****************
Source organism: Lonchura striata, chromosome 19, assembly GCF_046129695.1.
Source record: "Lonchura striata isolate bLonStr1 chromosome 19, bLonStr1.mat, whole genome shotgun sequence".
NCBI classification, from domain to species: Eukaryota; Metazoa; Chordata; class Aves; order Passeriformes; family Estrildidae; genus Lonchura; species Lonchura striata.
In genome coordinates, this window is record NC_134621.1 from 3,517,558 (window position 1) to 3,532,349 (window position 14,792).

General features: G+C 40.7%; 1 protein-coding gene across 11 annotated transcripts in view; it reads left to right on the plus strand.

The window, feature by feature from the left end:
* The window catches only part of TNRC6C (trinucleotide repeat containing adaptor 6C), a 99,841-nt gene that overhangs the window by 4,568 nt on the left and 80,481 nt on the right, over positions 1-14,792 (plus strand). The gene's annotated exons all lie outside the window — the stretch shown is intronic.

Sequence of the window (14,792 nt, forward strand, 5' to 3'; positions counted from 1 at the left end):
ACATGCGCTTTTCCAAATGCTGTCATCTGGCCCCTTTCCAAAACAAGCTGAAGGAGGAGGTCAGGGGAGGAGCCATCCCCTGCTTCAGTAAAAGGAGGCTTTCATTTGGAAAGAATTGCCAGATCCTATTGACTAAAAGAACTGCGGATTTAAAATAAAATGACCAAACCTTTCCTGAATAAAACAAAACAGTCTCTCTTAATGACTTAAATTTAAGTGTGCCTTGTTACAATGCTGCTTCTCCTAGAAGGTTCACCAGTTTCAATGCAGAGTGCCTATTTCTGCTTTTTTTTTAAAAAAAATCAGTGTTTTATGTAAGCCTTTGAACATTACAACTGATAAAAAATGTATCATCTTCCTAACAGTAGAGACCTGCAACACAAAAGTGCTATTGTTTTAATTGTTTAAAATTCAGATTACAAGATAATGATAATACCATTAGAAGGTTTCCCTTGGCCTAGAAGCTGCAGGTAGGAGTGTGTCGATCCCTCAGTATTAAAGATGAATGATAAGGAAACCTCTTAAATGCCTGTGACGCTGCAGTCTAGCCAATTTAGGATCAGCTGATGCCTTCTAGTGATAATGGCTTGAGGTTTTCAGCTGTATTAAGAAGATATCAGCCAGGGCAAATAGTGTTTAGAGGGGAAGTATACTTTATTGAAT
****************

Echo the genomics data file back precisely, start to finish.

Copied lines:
Source organism: Lonchura striata, chromosome 19, assembly GCF_046129695.1.
Source record: "Lonchura striata isolate bLonStr1 chromosome 19, bLonStr1.mat, whole genome shotgun sequence".
NCBI classification, from domain to species: Eukaryota; Metazoa; Chordata; class Aves; order Passeriformes; family Estrildidae; genus Lonchura; species Lonchura striata.
In genome coordinates, this window is record NC_134621.1 from 3,517,558 (window position 1) to 3,532,349 (window position 14,792).

General features: G+C 40.7%; 1 protein-coding gene across 11 annotated transcripts in view; it reads left to right on the plus strand.

The window, feature by feature from the left end:
* The window catches only part of TNRC6C (trinucleotide repeat containing adaptor 6C), a 99,841-nt gene that overhangs the window by 4,568 nt on the left and 80,481 nt on the right, over positions 1-14,792 (plus strand). The gene's annotated exons all lie outside the window — the stretch shown is intronic.

Sequence of the window (14,792 nt, forward strand, 5' to 3'; positions counted from 1 at the left end):
ACATGCGCTTTTCCAAATGCTGTCATCTGGCCCCTTTCCAAAACAAGCTGAAGGAGGAGGTCAGGGGAGGAGCCATCCCCTGCTTCAGTAAAAGGAGGCTTTCATTTGGAAAGAATTGCCAGATCCTATTGACTAAAAGAACTGCGGATTTAAAATAAAATGACCAAACCTTTCCTGAATAAAACAAAACAGTCTCTCTTAATGACTTAAATTTAAGTGTGCCTTGTTACAATGCTGCTTCTCCTAGAAGGTTCACCAGTTTCAATGCAGAGTGCCTATTTCTGCTTTTTTTTTAAAAAAAATCAGTGTTTTATGTAAGCCTTTGAACATTACAACTGATAAAAAATGTATCATCTTCCTAACAGTAGAGACCTGCAACACAAAAGTGCTATTGTTTTAATTGTTTAAAATTCAGATTACAAGATAATGATAATACCATTAGAAGGTTTCCCTTGGCCTAGAAGCTGCAGGTAGGAGTGTGTCGATCCCTCAGTATTAAAGATGAATGATAAGGAAACCTCTTAAATGCCTGTGACGCTGCAGTCTAGCCAATTTAGGATCAGCTGATGCCTTCTAGTGATAATGGCTTGAGGTTTTCAGCTGTATTAAGAAGATATCAGCCAGGGCAAATAGTGTTTAGAGGGGAAGTATACTTTATTGAAT